When you receive that highly anticipated phone call, your prep work should have been completed to avoid any unexpected delays; this includes foundation work, trimming back any overhanging trees, fencing, or gates that need to be temporarily removed, etc. All of which they will go over with your prior.   We did have to trim some trees on our driveway. I will be honest, I thought they were tall enough not to interfere, but after further discussion, they weren't, and we needed to complete that before delivery. 


Trust me...


You will want to be ready when you get that call to schedule. 


So, my greenhouse was finished, and I got a call from the office to schedule. I was also given an approximate time the delivery would occur, and the driver contacted me when he was on his way with a more accurate delivery time.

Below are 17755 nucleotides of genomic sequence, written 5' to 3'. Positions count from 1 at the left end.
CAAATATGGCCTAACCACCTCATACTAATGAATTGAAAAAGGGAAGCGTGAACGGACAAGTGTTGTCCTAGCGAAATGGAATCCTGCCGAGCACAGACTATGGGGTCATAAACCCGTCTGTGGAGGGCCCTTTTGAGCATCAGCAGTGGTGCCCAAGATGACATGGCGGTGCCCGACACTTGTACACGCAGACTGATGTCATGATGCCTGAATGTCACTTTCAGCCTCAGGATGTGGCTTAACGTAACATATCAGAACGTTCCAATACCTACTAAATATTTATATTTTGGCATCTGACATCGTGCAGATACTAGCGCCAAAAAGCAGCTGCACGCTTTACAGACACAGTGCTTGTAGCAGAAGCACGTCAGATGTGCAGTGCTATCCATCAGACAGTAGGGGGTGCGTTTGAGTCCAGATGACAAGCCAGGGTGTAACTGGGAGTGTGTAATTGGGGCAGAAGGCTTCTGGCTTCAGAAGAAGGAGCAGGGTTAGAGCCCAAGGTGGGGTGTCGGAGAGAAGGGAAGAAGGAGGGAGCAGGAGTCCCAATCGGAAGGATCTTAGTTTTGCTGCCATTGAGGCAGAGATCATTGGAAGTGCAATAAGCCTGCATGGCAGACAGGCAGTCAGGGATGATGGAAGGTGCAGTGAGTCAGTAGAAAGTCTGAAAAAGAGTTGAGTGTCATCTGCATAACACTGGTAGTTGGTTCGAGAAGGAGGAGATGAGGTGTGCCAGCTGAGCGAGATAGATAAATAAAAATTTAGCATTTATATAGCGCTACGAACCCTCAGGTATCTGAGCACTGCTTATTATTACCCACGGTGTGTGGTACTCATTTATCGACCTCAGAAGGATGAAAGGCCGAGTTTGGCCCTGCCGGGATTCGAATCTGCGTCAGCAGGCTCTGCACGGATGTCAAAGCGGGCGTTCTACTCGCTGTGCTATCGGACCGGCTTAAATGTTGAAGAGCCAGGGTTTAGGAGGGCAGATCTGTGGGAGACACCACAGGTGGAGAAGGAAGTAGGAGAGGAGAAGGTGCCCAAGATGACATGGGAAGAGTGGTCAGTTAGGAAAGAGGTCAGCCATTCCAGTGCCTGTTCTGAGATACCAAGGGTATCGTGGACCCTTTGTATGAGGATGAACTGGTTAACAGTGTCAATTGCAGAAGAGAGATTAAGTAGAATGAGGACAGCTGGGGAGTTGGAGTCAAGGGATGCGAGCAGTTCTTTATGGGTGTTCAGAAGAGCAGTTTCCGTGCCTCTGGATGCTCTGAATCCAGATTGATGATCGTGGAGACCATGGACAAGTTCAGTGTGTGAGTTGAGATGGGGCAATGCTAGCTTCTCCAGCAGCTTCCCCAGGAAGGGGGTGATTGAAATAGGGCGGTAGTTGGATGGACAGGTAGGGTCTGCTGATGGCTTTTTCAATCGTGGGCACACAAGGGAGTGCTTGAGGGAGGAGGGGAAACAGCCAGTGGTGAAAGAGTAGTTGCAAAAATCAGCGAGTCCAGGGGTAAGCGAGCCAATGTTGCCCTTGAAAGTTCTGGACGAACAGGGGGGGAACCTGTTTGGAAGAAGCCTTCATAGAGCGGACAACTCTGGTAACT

As soon as I could hear the truck on my driveway, I was ecstatic. I knew my gardening game was about to change. A long-awaited dream was coming true right before my eyes.  

Yoderbilt Greenhouse Delivery

Yoderbilt Greenhouse Delivery

Yoderbilt Greenhouse Delivery

Yoderbilt Greenhouse Delivery

The process of watching them unload and set into place is pretty incredible.   He checked my site, and he was ready to place it. The entire process was quick and uneventful. No leveling was needed, but in some cases, they will need to use some capstones to ensure it is all level before they leave.   Your sales staff will go over all that entails and how many capstones to have on hand.  

Yoderbilt Greenhouse Delivery

Yoderbilt Greenhouse Delivery

That was it! The driver went over the greenhouse with me, and he was on his way to his next delivery. I started moving things in as he drove back down my driveway. 

Yoderbilt Greenhouse

Very impressive! The delivery drivers have this down to almost a fine art.  They are some of the most complimented employees of Yoderbilt.